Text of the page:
Accelerate climate finance or risk developing countries' ambition

Participants walk outside of the Sharm El Sheikh International Convention Centre before the COP27 climate summit opening in Egypt's Red Sea resort of Sharm el-Sheikh, Egypt

Participants walk outside of the Sharm El Sheikh International Convention Centre before the COP27 climate summit opening in Egypt's Red Sea resort of Sharm el-Sheikh, Egypt November 6, 2022. REUTERS/Thaier Al-Sudani

Success at COP27 needs more than just new pledges as vulnerable regions receive less than 25% of international climate finance

Matthew Samuda is Minister without Portfolio in the Jamaican Ministry of Economic Growth and Job Creation, and Co-Chair of the NDC Partnership.

As global leaders continue to gather for COP27 in Sharm El Sheikh, Egypt, we can’t overlook the fact that there are still trillions of dollars needed by developing countries to meet the mitigation and adaptation ambitions of their Nationally Determined Contributions (NDCs).

If developing countries cannot access climate finance, our current commitments and future determination to raise the ambition of our climate goals are at risk.

Jamaica’s ecosystems, economic growth, and social development have already been impacted by droughts, floods, tropical storms, and hurricanes. With each passing year, threats to our population’s food security, water resources, health outcomes and livelihoods have become increasingly existential. These climate hazards underscore that rapid and effective climate action is not optional: it’s an urgent need, and a top development priority. 

The financing required to safeguard the 1.5 degrees Celsius threshold falls far too short—even as we hear that finance is readily available for new investment opportunities. If we are to see success at COP27, we need more than new pledges. We must position developing countries to access finance and encourage financiers to deploy investments so countries can deliver on their climate goals.

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People walk past a janitor at the designated entrance where the COP27 climate summit is taking place, in the Red Sea resort of Sharm el-Sheikh, Egypt, November 6, 2022. REUTERS/Mohamed Abd El Ghany
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There is still time to act. Climate finance commitments steadily increased over the last decade, reaching an all-time high last year, much of which has been in the form of loans. Yet, significantly more is needed to prevent a high-risk climate future with catastrophic consequences. To meet our internationally agreed climate objectives by 2030, annual climate finance flows must grow seven-fold and be deployed at speed and scale.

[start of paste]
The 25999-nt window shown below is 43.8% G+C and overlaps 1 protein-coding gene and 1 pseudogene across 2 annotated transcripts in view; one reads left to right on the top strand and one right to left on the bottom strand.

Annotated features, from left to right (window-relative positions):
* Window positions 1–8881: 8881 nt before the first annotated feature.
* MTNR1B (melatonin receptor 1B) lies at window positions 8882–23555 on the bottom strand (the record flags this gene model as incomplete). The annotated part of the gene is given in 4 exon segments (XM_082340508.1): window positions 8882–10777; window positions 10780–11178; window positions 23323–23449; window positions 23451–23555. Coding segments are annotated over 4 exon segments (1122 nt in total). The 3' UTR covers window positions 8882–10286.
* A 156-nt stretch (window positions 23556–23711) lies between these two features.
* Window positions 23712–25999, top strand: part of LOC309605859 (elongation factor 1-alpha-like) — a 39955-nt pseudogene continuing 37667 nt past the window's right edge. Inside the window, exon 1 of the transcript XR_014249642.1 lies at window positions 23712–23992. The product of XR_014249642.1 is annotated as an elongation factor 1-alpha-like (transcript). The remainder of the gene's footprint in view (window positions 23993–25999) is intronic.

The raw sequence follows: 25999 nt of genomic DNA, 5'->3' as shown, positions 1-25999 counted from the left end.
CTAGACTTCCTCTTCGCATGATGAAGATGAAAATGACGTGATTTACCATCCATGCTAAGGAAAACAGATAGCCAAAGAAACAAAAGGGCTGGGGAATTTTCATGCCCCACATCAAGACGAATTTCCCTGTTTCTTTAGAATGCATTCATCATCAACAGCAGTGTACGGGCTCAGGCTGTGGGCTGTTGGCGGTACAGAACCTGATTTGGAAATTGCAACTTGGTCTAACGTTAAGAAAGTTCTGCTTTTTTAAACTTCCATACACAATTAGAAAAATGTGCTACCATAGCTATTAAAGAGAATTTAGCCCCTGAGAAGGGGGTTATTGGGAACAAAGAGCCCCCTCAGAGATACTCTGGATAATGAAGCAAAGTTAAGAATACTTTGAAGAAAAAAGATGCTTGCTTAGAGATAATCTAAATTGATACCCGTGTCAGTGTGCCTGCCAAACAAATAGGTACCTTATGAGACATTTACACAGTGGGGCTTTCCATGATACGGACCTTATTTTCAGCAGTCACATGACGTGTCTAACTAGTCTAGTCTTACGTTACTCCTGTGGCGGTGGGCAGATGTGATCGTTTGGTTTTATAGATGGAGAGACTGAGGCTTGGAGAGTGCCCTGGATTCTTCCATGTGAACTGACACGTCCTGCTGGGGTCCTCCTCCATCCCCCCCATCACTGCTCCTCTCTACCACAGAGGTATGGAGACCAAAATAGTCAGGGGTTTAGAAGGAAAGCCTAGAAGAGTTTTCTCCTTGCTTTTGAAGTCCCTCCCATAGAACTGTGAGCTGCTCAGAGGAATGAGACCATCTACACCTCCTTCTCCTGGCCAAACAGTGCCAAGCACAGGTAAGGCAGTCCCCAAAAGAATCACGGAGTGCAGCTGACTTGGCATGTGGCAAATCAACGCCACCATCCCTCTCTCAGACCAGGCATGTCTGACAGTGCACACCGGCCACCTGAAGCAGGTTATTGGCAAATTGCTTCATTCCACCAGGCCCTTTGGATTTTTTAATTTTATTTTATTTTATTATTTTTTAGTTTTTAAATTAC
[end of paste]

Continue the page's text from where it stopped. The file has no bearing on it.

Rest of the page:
We also need to ensure that all countries in need of climate finance are able to access it with ease and predictability. Less than 25% flows to the more vulnerable regions where the majority of low- and middle-income countries are located.

To finance the adaptation needs of developing countries, the NDC Partnership is working with the United Nations Secretary-General, the United Nations Development Programme and the Green Climate Fund, piloting innovative approaches to turn adaptation priorities into viable investment plans and project pipelines. This is just one example of the collaboration urgently required to finance climate action.

What can be done

Overcoming the climate finance challenge and ensuring more funds flow to developing countries—and faster—demands new approaches to bringing countries and financiers together. We can build on the success the NDC Partnership has in supporting more than 80 countries around the world.

On behalf of the NDC Partnership, we propose the following:

First, we eliminate barriers to accessing finance and enhance countries’ financial readiness. This can be achieved by building capacity in key government ministries and agencies, by integrating climate priorities into government processes, policies, and budgets, by developing adequate enabling environments, and by strengthening investment planning and project development.

Second, we provide dedicated support for project development and drive innovation through blended finance models to manage risk. Collaboration among a broad range of actors, including the private sector, multilateral development banks, multilateral funds, and philanthropies, among others is fundamental.

Finally, we strengthen engagement between countries and financiers to better match funding opportunities to critical projects through increased transparency and collaboration. This may include shepherding projects through the entire process: from investment planning and project development to matching them with funding.

We need investment now, and at an unprecedented scale, to ensure that the Paris Agreement’s targets remain in sight. Beyond anticipated financial pledges, we need coordinated action. All stakeholders, domestic and international, public and private, must step up. We must all work with countries to improve enabling environments through innovative solutions, and to develop ambitious investment plans and project pipelines.

This is the message we bring to COP27.

Any views expressed in this opinion piece are those of the author and not of Context or the Thomson Reuters Foundation.


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